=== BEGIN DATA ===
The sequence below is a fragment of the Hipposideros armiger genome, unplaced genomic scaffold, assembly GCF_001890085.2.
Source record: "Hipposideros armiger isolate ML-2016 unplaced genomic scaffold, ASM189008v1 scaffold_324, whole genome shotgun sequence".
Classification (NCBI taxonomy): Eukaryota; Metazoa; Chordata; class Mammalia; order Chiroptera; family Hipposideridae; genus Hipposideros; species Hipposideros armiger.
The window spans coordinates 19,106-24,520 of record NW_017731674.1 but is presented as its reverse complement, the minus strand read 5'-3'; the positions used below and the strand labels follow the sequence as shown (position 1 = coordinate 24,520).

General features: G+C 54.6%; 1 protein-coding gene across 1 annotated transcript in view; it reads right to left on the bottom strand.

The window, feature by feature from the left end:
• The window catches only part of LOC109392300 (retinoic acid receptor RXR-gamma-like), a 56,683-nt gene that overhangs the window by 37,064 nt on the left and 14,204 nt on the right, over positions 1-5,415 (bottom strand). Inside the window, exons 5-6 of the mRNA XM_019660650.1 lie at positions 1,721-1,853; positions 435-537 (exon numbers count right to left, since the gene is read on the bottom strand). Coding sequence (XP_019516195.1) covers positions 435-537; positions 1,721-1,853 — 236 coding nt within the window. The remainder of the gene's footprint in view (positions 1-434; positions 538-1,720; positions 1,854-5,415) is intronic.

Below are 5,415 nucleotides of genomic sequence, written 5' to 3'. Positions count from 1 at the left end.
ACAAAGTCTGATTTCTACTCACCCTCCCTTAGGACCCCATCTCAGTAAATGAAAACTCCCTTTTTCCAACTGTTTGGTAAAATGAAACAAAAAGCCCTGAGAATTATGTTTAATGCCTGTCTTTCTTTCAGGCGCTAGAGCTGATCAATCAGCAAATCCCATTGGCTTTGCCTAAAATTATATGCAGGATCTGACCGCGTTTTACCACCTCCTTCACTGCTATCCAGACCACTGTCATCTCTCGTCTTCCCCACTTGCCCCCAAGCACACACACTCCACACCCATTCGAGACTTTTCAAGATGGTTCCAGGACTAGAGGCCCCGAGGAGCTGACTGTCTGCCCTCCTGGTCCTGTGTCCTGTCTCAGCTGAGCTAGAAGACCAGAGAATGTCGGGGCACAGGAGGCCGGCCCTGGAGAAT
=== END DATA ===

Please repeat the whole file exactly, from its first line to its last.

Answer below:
The sequence below is a fragment of the Hipposideros armiger genome, unplaced genomic scaffold, assembly GCF_001890085.2.
Source record: "Hipposideros armiger isolate ML-2016 unplaced genomic scaffold, ASM189008v1 scaffold_324, whole genome shotgun sequence".
Classification (NCBI taxonomy): Eukaryota; Metazoa; Chordata; class Mammalia; order Chiroptera; family Hipposideridae; genus Hipposideros; species Hipposideros armiger.
The window spans coordinates 19,106-24,520 of record NW_017731674.1 but is presented as its reverse complement, the minus strand read 5'-3'; the positions used below and the strand labels follow the sequence as shown (position 1 = coordinate 24,520).

General features: G+C 54.6%; 1 protein-coding gene across 1 annotated transcript in view; it reads right to left on the bottom strand.

The window, feature by feature from the left end:
• The window catches only part of LOC109392300 (retinoic acid receptor RXR-gamma-like), a 56,683-nt gene that overhangs the window by 37,064 nt on the left and 14,204 nt on the right, over positions 1-5,415 (bottom strand). Inside the window, exons 5-6 of the mRNA XM_019660650.1 lie at positions 1,721-1,853; positions 435-537 (exon numbers count right to left, since the gene is read on the bottom strand). Coding sequence (XP_019516195.1) covers positions 435-537; positions 1,721-1,853 — 236 coding nt within the window. The remainder of the gene's footprint in view (positions 1-434; positions 538-1,720; positions 1,854-5,415) is intronic.

Below are 5,415 nucleotides of genomic sequence, written 5' to 3'. Positions count from 1 at the left end.
ACAAAGTCTGATTTCTACTCACCCTCCCTTAGGACCCCATCTCAGTAAATGAAAACTCCCTTTTTCCAACTGTTTGGTAAAATGAAACAAAAAGCCCTGAGAATTATGTTTAATGCCTGTCTTTCTTTCAGGCGCTAGAGCTGATCAATCAGCAAATCCCATTGGCTTTGCCTAAAATTATATGCAGGATCTGACCGCGTTTTACCACCTCCTTCACTGCTATCCAGACCACTGTCATCTCTCGTCTTCCCCACTTGCCCCCAAGCACACACACTCCACACCCATTCGAGACTTTTCAAGATGGTTCCAGGACTAGAGGCCCCGAGGAGCTGACTGTCTGCCCTCCTGGTCCTGTGTCCTGTCTCAGCTGAGCTAGAAGACCAGAGAATGTCGGGGCACAGGAGGCCGGCCCTGGAGAAT